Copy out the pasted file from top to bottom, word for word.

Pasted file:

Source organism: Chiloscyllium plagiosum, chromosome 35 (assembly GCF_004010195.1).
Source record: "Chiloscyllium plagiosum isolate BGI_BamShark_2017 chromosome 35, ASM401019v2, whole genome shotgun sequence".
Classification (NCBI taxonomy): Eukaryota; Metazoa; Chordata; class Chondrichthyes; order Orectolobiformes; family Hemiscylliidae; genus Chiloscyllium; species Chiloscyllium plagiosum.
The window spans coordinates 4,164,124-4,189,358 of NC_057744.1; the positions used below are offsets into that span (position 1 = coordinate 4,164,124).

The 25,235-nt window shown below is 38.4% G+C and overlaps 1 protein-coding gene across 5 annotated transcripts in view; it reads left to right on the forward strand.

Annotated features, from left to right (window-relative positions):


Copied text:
Source organism: Chiloscyllium plagiosum, chromosome 35 (assembly GCF_004010195.1).
Source record: "Chiloscyllium plagiosum isolate BGI_BamShark_2017 chromosome 35, ASM401019v2, whole genome shotgun sequence".
Classification (NCBI taxonomy): Eukaryota; Metazoa; Chordata; class Chondrichthyes; order Orectolobiformes; family Hemiscylliidae; genus Chiloscyllium; species Chiloscyllium plagiosum.
The window spans coordinates 4,164,124-4,189,358 of NC_057744.1; the positions used below are offsets into that span (position 1 = coordinate 4,164,124).

The 25,235-nt window shown below is 38.4% G+C and overlaps 1 protein-coding gene across 5 annotated transcripts in view; it reads left to right on the forward strand.

Annotated features, from left to right (window-relative positions):